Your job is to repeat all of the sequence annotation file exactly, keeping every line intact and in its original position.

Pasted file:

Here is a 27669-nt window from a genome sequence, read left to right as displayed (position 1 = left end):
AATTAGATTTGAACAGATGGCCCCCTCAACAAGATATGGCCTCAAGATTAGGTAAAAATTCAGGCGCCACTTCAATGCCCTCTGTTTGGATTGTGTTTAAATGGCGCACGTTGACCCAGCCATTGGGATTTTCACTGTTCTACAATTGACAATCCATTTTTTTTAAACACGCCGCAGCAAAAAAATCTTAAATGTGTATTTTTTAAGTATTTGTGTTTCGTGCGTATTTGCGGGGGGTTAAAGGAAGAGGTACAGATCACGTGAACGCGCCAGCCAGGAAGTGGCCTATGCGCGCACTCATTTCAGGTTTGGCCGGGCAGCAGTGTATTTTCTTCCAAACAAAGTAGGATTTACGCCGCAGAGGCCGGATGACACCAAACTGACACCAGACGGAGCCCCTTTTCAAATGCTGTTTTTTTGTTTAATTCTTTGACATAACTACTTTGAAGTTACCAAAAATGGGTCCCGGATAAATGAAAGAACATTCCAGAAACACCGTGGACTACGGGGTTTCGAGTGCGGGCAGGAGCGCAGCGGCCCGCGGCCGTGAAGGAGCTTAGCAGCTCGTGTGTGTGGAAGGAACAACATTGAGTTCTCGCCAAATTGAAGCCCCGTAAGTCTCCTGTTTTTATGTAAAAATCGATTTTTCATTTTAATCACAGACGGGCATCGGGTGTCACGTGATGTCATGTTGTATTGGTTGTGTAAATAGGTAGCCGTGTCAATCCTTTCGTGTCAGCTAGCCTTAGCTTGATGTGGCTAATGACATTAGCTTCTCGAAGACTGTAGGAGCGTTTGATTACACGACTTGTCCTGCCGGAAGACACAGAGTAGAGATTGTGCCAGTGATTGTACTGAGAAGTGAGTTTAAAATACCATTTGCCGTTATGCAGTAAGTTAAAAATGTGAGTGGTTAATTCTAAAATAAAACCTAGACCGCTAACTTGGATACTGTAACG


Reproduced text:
Here is a 27669-nt window from a genome sequence, read left to right as displayed (position 1 = left end):
AATTAGATTTGAACAGATGGCCCCCTCAACAAGATATGGCCTCAAGATTAGGTAAAAATTCAGGCGCCACTTCAATGCCCTCTGTTTGGATTGTGTTTAAATGGCGCACGTTGACCCAGCCATTGGGATTTTCACTGTTCTACAATTGACAATCCATTTTTTTTAAACACGCCGCAGCAAAAAAATCTTAAATGTGTATTTTTTAAGTATTTGTGTTTCGTGCGTATTTGCGGGGGGTTAAAGGAAGAGGTACAGATCACGTGAACGCGCCAGCCAGGAAGTGGCCTATGCGCGCACTCATTTCAGGTTTGGCCGGGCAGCAGTGTATTTTCTTCCAAACAAAGTAGGATTTACGCCGCAGAGGCCGGATGACACCAAACTGACACCAGACGGAGCCCCTTTTCAAATGCTGTTTTTTTGTTTAATTCTTTGACATAACTACTTTGAAGTTACCAAAAATGGGTCCCGGATAAATGAAAGAACATTCCAGAAACACCGTGGACTACGGGGTTTCGAGTGCGGGCAGGAGCGCAGCGGCCCGCGGCCGTGAAGGAGCTTAGCAGCTCGTGTGTGTGGAAGGAACAACATTGAGTTCTCGCCAAATTGAAGCCCCGTAAGTCTCCTGTTTTTATGTAAAAATCGATTTTTCATTTTAATCACAGACGGGCATCGGGTGTCACGTGATGTCATGTTGTATTGGTTGTGTAAATAGGTAGCCGTGTCAATCCTTTCGTGTCAGCTAGCCTTAGCTTGATGTGGCTAATGACATTAGCTTCTCGAAGACTGTAGGAGCGTTTGATTACACGACTTGTCCTGCCGGAAGACACAGAGTAGAGATTGTGCCAGTGATTGTACTGAGAAGTGAGTTTAAAATACCATTTGCCGTTATGCAGTAAGTTAAAAATGTGAGTGGTTAATTCTAAAATAAAACCTAGACCGCTAACTTGGATACTGTAACG